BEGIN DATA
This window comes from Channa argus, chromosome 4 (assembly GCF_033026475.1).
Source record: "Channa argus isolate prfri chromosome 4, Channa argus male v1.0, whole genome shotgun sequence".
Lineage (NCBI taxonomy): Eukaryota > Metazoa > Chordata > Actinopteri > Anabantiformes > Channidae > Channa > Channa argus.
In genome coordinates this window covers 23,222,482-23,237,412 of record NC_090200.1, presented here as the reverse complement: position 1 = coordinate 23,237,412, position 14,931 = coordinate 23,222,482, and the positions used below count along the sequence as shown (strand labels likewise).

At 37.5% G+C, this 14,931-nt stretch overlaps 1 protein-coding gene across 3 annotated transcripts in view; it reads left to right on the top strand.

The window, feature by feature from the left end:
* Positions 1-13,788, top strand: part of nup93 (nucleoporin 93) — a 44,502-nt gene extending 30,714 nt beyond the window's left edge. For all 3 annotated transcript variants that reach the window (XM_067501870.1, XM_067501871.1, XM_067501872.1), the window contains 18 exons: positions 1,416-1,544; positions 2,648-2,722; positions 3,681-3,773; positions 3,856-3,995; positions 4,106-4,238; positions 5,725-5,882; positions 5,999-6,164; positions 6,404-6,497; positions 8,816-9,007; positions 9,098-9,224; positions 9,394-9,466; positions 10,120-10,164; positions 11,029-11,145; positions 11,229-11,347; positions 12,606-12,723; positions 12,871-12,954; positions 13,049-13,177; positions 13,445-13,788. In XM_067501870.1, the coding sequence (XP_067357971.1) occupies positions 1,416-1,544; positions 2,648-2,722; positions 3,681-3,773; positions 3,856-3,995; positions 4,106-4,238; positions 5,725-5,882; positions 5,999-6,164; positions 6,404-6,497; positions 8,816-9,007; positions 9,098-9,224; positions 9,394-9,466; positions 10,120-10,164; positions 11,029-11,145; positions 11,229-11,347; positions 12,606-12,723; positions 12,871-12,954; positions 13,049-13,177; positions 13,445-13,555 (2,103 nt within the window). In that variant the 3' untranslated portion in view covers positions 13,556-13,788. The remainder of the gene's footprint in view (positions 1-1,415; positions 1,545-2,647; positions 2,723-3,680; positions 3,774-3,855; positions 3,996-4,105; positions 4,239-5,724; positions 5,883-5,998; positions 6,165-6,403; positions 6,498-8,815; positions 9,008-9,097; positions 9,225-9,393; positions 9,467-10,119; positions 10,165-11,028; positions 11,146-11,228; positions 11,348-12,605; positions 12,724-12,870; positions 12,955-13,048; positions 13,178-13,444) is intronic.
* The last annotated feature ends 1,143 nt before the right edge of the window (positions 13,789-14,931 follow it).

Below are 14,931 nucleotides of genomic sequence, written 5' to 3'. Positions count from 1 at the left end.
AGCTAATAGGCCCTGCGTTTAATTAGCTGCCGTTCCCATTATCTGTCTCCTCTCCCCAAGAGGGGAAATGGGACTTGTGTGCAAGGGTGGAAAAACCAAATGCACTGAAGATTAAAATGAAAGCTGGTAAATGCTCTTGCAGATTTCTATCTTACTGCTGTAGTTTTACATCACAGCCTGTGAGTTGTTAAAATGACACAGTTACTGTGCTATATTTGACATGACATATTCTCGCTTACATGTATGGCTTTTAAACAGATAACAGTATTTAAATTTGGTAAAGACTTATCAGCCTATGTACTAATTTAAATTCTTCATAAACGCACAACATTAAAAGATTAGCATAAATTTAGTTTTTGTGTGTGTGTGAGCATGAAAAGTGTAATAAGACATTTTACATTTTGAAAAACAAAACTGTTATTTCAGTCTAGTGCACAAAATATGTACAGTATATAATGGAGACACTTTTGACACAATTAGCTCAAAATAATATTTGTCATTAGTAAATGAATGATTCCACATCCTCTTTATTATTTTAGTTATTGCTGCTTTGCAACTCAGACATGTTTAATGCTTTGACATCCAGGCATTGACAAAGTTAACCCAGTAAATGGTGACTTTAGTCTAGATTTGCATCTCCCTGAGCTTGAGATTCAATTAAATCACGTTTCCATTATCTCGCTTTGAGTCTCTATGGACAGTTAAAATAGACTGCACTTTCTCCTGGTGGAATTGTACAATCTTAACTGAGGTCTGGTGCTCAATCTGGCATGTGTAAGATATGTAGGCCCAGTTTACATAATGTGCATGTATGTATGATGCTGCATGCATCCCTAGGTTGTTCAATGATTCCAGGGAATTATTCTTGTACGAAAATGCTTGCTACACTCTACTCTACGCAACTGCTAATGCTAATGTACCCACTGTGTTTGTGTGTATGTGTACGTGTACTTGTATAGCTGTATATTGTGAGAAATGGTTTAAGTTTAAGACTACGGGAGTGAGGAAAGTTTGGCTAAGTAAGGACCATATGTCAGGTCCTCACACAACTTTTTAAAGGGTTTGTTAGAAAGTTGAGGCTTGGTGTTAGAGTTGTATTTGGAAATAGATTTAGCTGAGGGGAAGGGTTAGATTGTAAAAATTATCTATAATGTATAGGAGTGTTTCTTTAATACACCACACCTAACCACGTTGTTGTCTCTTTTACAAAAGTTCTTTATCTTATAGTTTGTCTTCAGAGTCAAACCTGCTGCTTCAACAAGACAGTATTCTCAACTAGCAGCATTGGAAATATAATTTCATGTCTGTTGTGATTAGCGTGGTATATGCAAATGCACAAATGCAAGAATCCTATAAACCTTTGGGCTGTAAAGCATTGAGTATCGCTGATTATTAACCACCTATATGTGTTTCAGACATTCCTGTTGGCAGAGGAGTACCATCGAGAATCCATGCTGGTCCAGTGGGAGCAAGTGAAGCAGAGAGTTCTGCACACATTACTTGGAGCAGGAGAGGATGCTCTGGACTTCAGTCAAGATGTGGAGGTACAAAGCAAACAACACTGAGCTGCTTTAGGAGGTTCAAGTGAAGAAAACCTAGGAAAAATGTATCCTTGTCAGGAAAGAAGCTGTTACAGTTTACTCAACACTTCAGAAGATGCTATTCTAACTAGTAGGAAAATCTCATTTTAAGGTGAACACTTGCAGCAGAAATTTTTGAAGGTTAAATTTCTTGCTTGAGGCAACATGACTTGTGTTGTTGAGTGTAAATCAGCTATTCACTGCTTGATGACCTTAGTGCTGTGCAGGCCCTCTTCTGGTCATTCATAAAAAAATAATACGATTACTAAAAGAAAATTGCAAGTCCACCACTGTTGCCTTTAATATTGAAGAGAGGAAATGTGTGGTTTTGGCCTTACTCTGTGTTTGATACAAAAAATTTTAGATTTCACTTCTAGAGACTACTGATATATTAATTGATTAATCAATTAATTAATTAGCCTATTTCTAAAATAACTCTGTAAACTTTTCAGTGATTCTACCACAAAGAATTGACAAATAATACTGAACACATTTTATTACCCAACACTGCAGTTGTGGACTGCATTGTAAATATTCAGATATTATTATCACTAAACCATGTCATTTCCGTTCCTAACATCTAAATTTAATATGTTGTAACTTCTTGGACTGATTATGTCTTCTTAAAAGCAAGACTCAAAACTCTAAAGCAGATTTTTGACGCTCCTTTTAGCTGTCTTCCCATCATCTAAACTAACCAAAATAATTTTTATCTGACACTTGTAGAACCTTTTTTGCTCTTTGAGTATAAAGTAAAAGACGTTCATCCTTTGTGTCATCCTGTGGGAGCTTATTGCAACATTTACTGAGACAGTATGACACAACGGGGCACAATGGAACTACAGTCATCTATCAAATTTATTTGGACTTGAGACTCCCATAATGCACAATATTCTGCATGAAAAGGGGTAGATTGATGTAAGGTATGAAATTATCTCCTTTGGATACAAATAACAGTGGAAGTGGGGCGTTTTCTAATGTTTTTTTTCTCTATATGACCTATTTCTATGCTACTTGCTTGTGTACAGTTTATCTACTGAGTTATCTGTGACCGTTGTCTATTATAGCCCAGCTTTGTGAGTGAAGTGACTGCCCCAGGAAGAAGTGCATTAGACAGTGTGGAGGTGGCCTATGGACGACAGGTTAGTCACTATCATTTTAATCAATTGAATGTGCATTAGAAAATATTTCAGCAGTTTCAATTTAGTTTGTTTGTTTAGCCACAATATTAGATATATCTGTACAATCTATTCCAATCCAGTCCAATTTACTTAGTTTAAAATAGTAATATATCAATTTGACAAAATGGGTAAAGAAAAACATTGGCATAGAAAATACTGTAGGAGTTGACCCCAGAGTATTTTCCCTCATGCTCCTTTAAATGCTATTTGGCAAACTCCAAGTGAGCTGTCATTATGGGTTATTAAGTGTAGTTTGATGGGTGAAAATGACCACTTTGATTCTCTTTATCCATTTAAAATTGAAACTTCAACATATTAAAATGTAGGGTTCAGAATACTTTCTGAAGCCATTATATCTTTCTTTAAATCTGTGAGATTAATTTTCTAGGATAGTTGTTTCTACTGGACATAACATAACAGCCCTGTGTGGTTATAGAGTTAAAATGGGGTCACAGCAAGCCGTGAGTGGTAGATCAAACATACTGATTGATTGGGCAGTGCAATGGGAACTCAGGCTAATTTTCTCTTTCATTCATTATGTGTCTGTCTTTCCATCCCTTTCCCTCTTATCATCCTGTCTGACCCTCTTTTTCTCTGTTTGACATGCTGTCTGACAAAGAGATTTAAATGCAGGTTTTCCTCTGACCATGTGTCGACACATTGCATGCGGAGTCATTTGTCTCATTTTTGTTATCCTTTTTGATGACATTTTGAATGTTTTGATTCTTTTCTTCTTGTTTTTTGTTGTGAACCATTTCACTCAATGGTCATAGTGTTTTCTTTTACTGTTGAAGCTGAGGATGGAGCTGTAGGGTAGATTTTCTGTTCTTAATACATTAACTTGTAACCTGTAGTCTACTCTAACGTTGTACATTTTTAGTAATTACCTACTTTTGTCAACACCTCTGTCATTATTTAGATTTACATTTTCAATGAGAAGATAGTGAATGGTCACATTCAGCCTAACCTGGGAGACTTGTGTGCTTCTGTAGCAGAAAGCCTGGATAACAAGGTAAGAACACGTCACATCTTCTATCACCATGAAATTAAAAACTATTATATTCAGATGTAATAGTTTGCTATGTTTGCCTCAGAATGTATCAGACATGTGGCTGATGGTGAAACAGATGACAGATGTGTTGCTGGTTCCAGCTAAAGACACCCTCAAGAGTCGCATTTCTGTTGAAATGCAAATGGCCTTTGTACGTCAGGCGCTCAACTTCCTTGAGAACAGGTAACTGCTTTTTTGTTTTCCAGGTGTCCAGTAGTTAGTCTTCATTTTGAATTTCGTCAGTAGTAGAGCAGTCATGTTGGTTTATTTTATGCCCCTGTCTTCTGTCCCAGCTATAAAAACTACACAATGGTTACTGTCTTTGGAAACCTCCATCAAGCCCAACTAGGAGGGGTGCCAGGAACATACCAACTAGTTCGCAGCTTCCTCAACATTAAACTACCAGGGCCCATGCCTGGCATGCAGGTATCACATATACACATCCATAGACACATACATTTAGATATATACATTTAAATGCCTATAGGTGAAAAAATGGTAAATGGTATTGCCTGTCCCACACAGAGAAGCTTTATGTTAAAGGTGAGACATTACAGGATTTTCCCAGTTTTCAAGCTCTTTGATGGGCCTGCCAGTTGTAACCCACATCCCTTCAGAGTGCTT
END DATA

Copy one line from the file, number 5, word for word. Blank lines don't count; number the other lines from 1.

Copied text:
At 37.5% G+C, this 14,931-nt stretch overlaps 1 protein-coding gene across 3 annotated transcripts in view; it reads left to right on the top strand.